Already, Gillers points out, four Southern states have enacted laws designed to insulate the industry by limiting the size of bonds the companies must post when appealing potentially ruinous verdicts. Other states (including Florida) are examining similar protections. In Minnesota no such measures have been taken, but the industry recently received a minor boost from the Legislature in the form of a proposed law to crack down on the sale of so-called gray-market cigarettes.
If the tobacco companies are indeed bankrupted, Gillers says, creditors--including the states--may find themselves in an unusual position. "Think about the irony if that happens," he posits. "The plaintiffs class and the plaintiffs bar will become, in effect, the owners of the tobacco companies."
According to Leslie Sandberg, press secretary for Minnesota Attorney General Mike Hatch, all such musings about the fate of the settlement are premature. "Speculation at this point in time is just that: speculation," says Sandberg. "We are not interviewing bankruptcy lawyers and that's all we have to say on the subject. You can't be concerned about something you can't control."
Mike Ciresi pooh-poohs the concerns arising from the Florida case. "These are the same type of people who said we'd never recover a penny in the first place," he says of the doomsayers. "Everything I've heard from out of there [Florida] is that the plaintiffs' lawyers aren't going to ask for awards that would put the tobacco companies into bankruptcy." While Ciresi acknowledges the possibility of a future global tobacco settlement with unforeseeable consequences, he insists that the tobacco companies would remain obliged to "operate for the benefit of the creditors"--including Minnesota.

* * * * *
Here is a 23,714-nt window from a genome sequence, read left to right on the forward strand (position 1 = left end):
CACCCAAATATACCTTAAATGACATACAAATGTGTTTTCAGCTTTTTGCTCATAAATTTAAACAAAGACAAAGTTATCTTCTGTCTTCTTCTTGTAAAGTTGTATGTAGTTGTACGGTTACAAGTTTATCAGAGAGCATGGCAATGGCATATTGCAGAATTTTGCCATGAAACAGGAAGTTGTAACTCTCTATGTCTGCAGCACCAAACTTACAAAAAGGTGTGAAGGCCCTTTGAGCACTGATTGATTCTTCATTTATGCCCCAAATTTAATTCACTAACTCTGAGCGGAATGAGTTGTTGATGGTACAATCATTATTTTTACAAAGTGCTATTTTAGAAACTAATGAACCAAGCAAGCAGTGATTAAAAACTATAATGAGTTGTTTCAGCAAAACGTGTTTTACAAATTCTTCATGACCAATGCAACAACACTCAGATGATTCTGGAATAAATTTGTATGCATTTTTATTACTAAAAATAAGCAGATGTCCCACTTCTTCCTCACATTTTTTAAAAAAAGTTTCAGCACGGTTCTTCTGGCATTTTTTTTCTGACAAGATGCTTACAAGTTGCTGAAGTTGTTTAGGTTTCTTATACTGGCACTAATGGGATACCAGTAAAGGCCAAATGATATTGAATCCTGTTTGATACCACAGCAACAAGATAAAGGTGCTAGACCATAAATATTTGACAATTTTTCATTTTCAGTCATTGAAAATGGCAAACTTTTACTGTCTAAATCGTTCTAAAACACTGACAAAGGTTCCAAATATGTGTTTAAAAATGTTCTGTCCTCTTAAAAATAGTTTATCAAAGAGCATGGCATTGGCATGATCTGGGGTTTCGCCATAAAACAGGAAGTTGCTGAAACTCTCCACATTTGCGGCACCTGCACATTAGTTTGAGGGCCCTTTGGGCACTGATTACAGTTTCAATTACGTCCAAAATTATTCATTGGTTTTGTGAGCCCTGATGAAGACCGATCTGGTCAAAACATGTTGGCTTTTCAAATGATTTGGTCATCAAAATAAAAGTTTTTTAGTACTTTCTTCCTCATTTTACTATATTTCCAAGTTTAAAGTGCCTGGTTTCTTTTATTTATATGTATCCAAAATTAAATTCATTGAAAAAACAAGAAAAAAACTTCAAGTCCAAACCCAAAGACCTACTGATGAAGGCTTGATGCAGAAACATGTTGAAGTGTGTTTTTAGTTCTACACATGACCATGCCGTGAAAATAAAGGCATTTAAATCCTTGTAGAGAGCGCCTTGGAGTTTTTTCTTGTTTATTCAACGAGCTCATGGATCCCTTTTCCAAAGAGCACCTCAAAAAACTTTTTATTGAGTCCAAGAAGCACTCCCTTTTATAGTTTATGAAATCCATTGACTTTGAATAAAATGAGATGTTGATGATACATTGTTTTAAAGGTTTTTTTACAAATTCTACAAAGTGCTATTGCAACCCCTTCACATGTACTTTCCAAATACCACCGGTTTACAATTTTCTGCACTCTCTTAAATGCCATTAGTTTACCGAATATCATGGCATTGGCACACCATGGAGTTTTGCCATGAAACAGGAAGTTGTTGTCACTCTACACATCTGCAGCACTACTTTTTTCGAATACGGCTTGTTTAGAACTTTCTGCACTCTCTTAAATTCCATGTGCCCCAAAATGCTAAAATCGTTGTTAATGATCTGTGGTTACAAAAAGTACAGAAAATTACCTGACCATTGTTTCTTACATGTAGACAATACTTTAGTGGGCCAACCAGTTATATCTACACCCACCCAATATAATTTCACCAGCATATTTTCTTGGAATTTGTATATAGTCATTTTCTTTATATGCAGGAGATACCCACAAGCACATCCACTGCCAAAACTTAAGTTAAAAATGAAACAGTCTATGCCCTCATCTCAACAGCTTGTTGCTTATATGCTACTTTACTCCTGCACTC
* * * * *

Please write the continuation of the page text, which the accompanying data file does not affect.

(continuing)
Thomas Neuville anticipates a different scenario. "At some point I bet these tobacco companies will pull the plug," the state senator says. "It's not unheard-of for huge industries to file for Chapter 11 reorganization. The airline industry is big, too, and ten, twelve years ago a lot of the airlines went into bankruptcy. It doesn't mean that we won't have cigarettes. What it means is that they'll reorganize and buy back all their equipment and plants at pennies on the dollar and go back into business with a clean slate."
Whatever effect such developments might have on the State of Minnesota, they'd have no bearing whatsoever on Robins Miller Kaplan & Ciresi's ability to collect its legal fees. Unlike the long-term deal the firm crafted for the state (which calls for payments to continue in perpetuity), Robins Miller's fee--which netted the firm a No. 1 ranking in profits per partner in a 1999 survey by the magazine American Lawyer--will be paid in full a few months from now.
As Richard Daynard sees it, that's only fair. "It was a spectacular job of lawyering, which produced spectacular results," says the law professor. "I wouldn't defend every fee that's been awarded to the trial lawyers nationwide, but by forcing the release of industry documents, Minnesota did more for public health than any other state. They were entitled to a spectacular fee."
Not surprisingly, Thomas Neuville disagrees. "The lawyers that represented the state did a better job of protecting themselves than the state," he scoffs. "The tobacco companies settled because they knew they could preserve the option of filing for bankruptcy in the future and they kept the settlement at a level they knew they could pass on to consumers. In the end, I think the net recoveries to the state will be much less than expected, and then people will say we really did get ripped off."